- You can make changes (improvements) to almost anything, and when you want to, there are no policies, committees or bureaucracy
- Don’t have to tolerate bad clients or colleagues or employees
- Rewards come directly to you, undiluted
- Financial success curve is exponential if you keep overheads steady
- You can hunker down quickly if you need to for a dry spell
- You will enjoy true independence in all aspects except financial
- You will also enjoy total flexibility in all respects except financial (that is, you can do whatever you want so long as you can survive financially)
Understand that you have to wear different hats. On top of actual lawyering, you have to be the office manager, the marketing director and the networking all star for the your own firm. It takes discipline, too. You’re not punching someone else’s time clock, you’re punching your own.
My best advice for new attorney’s is this: Remember that we are a “service” industry. Clients come to us in a time of great stress (usually) and expect not only legal advice, but an empathetic ear. As their attorney, remember to show some thought for their position not only as a client, but as a person, and respect the hardship incurred by them when paying your legal bill. Clients pay the equivalent of a mortgage payment or more, at times, and should not be treated like ATM machines. Good lawyers understand the law and understand their clients. Forget about impressing them with legal terms and show you care about them. If you do, they will always remember you were there for them when it mattered and will think of you in the future.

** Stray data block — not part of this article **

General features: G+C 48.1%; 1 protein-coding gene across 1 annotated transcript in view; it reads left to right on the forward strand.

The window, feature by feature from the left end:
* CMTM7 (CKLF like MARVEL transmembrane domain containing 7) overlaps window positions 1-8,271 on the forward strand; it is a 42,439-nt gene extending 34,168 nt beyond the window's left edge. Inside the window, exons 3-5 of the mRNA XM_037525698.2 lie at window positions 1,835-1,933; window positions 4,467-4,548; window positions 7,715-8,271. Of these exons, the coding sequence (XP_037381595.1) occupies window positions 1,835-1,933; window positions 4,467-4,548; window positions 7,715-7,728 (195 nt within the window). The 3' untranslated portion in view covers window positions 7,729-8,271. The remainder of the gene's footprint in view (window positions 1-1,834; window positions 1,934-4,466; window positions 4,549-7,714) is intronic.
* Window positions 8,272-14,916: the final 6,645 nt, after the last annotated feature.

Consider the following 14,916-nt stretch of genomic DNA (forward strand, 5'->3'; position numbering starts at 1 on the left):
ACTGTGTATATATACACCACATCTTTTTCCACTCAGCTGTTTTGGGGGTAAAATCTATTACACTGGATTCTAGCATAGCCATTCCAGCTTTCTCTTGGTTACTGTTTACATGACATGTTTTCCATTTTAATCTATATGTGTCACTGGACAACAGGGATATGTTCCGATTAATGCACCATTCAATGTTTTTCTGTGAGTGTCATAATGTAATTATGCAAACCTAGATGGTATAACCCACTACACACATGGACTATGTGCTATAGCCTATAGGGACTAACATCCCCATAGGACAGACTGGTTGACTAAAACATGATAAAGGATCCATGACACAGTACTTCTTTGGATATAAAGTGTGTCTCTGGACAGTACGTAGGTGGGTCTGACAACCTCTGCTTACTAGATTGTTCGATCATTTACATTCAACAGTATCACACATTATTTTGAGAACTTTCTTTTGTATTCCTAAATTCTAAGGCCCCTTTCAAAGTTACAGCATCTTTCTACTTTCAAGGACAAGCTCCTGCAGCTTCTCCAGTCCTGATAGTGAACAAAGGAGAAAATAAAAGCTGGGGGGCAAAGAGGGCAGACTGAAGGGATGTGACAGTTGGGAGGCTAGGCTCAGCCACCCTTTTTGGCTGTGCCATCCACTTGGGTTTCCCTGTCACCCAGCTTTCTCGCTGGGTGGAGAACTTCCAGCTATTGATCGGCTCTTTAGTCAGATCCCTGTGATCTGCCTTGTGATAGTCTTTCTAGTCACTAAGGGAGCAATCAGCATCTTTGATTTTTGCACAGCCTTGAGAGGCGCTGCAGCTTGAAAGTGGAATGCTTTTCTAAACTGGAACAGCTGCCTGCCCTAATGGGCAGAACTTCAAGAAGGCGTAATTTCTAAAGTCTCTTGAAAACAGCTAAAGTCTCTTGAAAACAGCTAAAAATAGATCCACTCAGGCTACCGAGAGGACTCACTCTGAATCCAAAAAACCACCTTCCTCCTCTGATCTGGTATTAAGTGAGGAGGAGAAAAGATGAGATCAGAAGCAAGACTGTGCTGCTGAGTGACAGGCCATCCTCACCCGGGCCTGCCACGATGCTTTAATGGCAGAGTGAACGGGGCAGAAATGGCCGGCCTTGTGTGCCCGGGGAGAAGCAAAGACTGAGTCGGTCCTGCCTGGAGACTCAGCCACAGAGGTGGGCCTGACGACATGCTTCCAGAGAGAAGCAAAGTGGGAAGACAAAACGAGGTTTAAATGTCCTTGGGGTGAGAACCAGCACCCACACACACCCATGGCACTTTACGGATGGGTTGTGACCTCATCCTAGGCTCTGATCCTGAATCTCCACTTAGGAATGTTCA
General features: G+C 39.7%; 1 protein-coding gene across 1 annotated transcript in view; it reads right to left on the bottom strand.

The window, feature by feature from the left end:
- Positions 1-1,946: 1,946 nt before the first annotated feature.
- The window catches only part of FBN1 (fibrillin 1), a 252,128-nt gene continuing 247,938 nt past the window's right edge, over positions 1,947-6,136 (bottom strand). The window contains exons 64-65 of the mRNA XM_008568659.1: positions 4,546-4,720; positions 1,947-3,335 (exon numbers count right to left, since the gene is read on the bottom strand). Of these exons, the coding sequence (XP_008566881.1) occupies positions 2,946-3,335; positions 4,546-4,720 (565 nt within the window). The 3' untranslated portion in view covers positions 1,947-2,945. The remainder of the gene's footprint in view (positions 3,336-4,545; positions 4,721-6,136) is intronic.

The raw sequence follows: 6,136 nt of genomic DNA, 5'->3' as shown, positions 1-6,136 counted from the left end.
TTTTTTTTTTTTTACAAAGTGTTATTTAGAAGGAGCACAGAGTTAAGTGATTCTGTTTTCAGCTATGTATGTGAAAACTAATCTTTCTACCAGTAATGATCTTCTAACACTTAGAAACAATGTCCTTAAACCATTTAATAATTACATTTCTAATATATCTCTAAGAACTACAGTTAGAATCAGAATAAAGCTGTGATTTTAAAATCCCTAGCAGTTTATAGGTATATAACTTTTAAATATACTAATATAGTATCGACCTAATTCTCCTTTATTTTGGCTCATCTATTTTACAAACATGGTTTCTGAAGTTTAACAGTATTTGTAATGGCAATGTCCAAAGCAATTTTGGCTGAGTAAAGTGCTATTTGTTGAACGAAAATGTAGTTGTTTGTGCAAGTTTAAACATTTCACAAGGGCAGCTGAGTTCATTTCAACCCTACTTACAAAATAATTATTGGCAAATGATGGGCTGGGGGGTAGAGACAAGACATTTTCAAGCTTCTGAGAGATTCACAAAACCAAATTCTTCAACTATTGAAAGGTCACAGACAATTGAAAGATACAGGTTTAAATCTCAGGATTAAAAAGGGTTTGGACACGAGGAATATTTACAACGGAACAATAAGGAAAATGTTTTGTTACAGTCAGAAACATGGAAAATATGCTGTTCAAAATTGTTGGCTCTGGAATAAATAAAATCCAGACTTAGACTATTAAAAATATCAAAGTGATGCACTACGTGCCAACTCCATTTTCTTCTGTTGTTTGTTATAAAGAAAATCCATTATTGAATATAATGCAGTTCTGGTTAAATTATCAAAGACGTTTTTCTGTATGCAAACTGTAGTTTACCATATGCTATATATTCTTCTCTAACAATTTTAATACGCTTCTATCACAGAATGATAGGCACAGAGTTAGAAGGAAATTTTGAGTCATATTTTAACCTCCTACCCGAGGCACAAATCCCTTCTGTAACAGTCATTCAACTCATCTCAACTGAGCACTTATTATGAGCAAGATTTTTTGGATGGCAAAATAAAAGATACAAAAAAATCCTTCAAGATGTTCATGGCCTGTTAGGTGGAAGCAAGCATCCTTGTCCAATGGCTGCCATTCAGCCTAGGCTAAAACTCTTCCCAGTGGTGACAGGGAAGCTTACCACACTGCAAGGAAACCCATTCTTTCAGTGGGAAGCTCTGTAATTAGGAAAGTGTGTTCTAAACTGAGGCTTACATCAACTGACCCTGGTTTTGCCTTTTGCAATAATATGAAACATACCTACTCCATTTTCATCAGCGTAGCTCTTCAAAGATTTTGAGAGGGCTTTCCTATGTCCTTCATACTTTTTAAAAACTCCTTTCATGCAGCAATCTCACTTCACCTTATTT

My advice would be to take your core values into your new firm and stick with them. It is very easy to fall into the trap of adopting the traits of others in the profession whose standards and values do not match your own. For example, I see fighting and point scoring amongst lawyers for the sake of it. Eventually that will wear you down. It sounds trite, but be the person you want to be, not the person you think you ought to be.
Create processes and templates to improve efficiency.
It is sometimes hard to draw the line between sympathy and professionalism especially when it comes to fees. Sometimes clients are in great distress and urgently in need of legal help but cant afford legal fees. What will you do about that? Be prepared for this type of client and know how you will handle him when you meet him. How many discounts are you prepared to give and to whom? One of the biggest challenges for many new attorneys is fearing they won’t be able to get enough work and so discounting their fees heavily.
- It is “shocking” to leave law school and discover how little you know.
- Be open to new information. Then take it out and experiment with it and track it and see what works.
- Beware the notion that lowering rates means you will get more clients. It doesn’t work. This will make you question your value. You must value your time enough to turn people away.
- At first you won’t have work – your job is to find work, get organized for when you begin. Treat it like a job even when you don’t have the work.
- Set specific hours to work.
- Can you run a business? (See Emyth for Attorneys, Gerber.) Just because you know something about practicing law doesn’t mean you know about running a law practice. You have to be a businessperson too.
- Find support – group, coach.
- Be committed.
- You can fire a client if they aren’t paying you.
- Get clear on why you are doing this. What is your vision for your practice and yourself in your practice? Know what you want balanced against just taking clients who can pay. Keep being conscious to readjust your goal and ask if this is where you want to be. Know what you want and be intentional about getting it.